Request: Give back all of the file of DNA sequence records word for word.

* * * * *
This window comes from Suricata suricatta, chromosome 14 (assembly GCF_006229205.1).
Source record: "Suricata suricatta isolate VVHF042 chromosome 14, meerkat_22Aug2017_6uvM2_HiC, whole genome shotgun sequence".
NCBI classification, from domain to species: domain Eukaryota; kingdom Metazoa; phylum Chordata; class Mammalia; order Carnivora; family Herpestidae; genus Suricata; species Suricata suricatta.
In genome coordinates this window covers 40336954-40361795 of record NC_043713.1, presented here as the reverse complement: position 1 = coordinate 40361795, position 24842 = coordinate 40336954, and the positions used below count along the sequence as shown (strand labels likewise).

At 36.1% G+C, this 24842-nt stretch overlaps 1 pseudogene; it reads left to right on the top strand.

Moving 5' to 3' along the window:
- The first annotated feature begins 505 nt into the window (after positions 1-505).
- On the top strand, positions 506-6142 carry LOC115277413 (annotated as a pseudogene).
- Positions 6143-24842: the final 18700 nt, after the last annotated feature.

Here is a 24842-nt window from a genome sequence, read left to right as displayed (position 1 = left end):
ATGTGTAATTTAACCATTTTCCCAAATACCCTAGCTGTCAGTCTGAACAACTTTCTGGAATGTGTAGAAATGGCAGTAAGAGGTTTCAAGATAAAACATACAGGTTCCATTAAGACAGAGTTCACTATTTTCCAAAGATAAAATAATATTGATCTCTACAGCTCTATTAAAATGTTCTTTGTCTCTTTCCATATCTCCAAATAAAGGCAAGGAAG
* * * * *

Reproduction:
This window comes from Suricata suricatta, chromosome 14 (assembly GCF_006229205.1).
Source record: "Suricata suricatta isolate VVHF042 chromosome 14, meerkat_22Aug2017_6uvM2_HiC, whole genome shotgun sequence".
NCBI classification, from domain to species: domain Eukaryota; kingdom Metazoa; phylum Chordata; class Mammalia; order Carnivora; family Herpestidae; genus Suricata; species Suricata suricatta.
In genome coordinates this window covers 40336954-40361795 of record NC_043713.1, presented here as the reverse complement: position 1 = coordinate 40361795, position 24842 = coordinate 40336954, and the positions used below count along the sequence as shown (strand labels likewise).

At 36.1% G+C, this 24842-nt stretch overlaps 1 pseudogene; it reads left to right on the top strand.

Moving 5' to 3' along the window:
- The first annotated feature begins 505 nt into the window (after positions 1-505).
- On the top strand, positions 506-6142 carry LOC115277413 (annotated as a pseudogene).
- Positions 6143-24842: the final 18700 nt, after the last annotated feature.

Here is a 24842-nt window from a genome sequence, read left to right as displayed (position 1 = left end):
ATGTGTAATTTAACCATTTTCCCAAATACCCTAGCTGTCAGTCTGAACAACTTTCTGGAATGTGTAGAAATGGCAGTAAGAGGTTTCAAGATAAAACATACAGGTTCCATTAAGACAGAGTTCACTATTTTCCAAAGATAAAATAATATTGATCTCTACAGCTCTATTAAAATGTTCTTTGTCTCTTTCCATATCTCCAAATAAAGGCAAGGAAG